conversation by walking openly in the streets while making sure to not have eye contact, and

by turning silent when close to a telescreen or a Party member, only to pick up the

conversation midsentence, sometimes minutes later (Orwell 128). Winston and Julia’s subtle

rebellion against the Party also shows that there is an anger towards the Party and everything

it stands for. Winston’s love for Julia is largely based in her disregard of Party principles. This

is exemplified by her numerous former lovers, upon when Winston hears this, “[h]is heart

leapt. Scores of times she had done it: he wished it had been hundreds—thousands. Anything

that hinted at corruption always filled him with a wild hope” (Orwell 125). For Winston, any

act that goes against the Party doctrine is a rebellion, no matter how small. In a similar way to

Winston and Julia, some students chose to rebel against the surveillance, here portrayed by a

quote from an Israeli student:

       If we want to do something, we’ll do it somewhere . . . Cameras make it worse

       because we feel that [people] control or follow us. It’s like a baby that someone took

       his lollypop away. He still wants it . . . We want freedom . . . We’ll do it because of

       the cameras. It’s kind of a protest. (Birnhack and Perry-Hazan 1323)

Much like Winston’s rebellion portrayed in Nineteen Eighty-Four, some students will rebel

against their monitors simply because they are being monitored, as their anger against their

monitors is what drives the rebellion. However, rebellion cannot always take place in plain

sight, because of the fear of retribution if caught in action. Winston and Julia manage to find

privacy, either in the woods, hiding in plain sight by talking in instalments, but also in an

apartment without a telescreen which they secretly rent. They can only express themselves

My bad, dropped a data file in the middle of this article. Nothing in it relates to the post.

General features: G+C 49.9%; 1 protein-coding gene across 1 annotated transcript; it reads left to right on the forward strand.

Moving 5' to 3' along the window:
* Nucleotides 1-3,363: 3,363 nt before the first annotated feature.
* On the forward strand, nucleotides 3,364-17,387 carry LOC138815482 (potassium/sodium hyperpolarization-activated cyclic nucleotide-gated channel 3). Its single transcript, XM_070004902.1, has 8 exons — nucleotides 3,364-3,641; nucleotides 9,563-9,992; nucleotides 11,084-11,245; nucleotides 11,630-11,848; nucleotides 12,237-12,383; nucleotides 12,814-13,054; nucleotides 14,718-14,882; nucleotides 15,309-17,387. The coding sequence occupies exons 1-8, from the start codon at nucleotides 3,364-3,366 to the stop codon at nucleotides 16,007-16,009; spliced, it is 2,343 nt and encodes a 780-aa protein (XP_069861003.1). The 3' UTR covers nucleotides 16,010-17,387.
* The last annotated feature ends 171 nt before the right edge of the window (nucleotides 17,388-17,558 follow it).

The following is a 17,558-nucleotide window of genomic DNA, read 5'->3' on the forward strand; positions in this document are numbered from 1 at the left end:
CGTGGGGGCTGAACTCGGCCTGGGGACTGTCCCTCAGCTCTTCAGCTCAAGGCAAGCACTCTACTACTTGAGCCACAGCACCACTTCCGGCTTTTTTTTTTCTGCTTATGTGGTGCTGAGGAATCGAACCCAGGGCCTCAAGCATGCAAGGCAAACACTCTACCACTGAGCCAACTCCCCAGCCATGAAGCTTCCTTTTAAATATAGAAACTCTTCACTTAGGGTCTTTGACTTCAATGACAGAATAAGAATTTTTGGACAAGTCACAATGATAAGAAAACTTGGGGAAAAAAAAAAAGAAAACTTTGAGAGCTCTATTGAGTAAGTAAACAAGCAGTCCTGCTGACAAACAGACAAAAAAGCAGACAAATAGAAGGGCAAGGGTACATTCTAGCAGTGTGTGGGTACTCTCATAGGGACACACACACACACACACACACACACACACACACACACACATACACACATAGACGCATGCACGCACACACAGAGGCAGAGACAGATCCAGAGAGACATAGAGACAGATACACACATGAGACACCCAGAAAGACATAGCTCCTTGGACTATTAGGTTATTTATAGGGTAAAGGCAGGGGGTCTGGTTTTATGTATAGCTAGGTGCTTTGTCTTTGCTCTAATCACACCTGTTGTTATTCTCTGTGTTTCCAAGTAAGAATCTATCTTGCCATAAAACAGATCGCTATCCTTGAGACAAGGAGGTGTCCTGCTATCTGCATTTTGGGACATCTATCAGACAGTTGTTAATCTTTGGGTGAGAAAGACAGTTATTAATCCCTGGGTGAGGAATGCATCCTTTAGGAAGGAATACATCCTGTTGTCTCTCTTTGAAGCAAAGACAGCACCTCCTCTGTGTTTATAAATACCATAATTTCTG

freely when they are not supervised. Consequently, they break all social norms in privacy, as

a result of anger towards the fact that they are constantly supervised. This shows that the

effect of the panopticon only works when the object believe they are being monitored but

does not fully change the behavior of the object when they believe that they are by

themselves. The threat of implementation of surveillance equipment used to discipline and

control students noted by Nemorin (243) is comparably visible in Winston and Julia’s

interaction. However, it does not change their behavior once they feel some sense of privacy.

Similarly, an Israeli student states that:

        [t]here are some places in the school that are more public, and some that are more

        private and personal. So yes, outside, behave normally, and where you think no one

        sees you—do what you want. (Birnhack and Perry-Hazan 1323)

This quote further indicates that students change their behavior when they suspect that they

are being monitored, somewhat mirroring Foucault who states that:

        He who is subjected to a field of visibility, and who knows it, assumes responsibility

        for the constraints of power; he makes them play spontaneously upon himself; he

        inscribes in himself the power relation in which he simultaneously plays both roles; he

        becomes the principle of his own subjection. (202-03)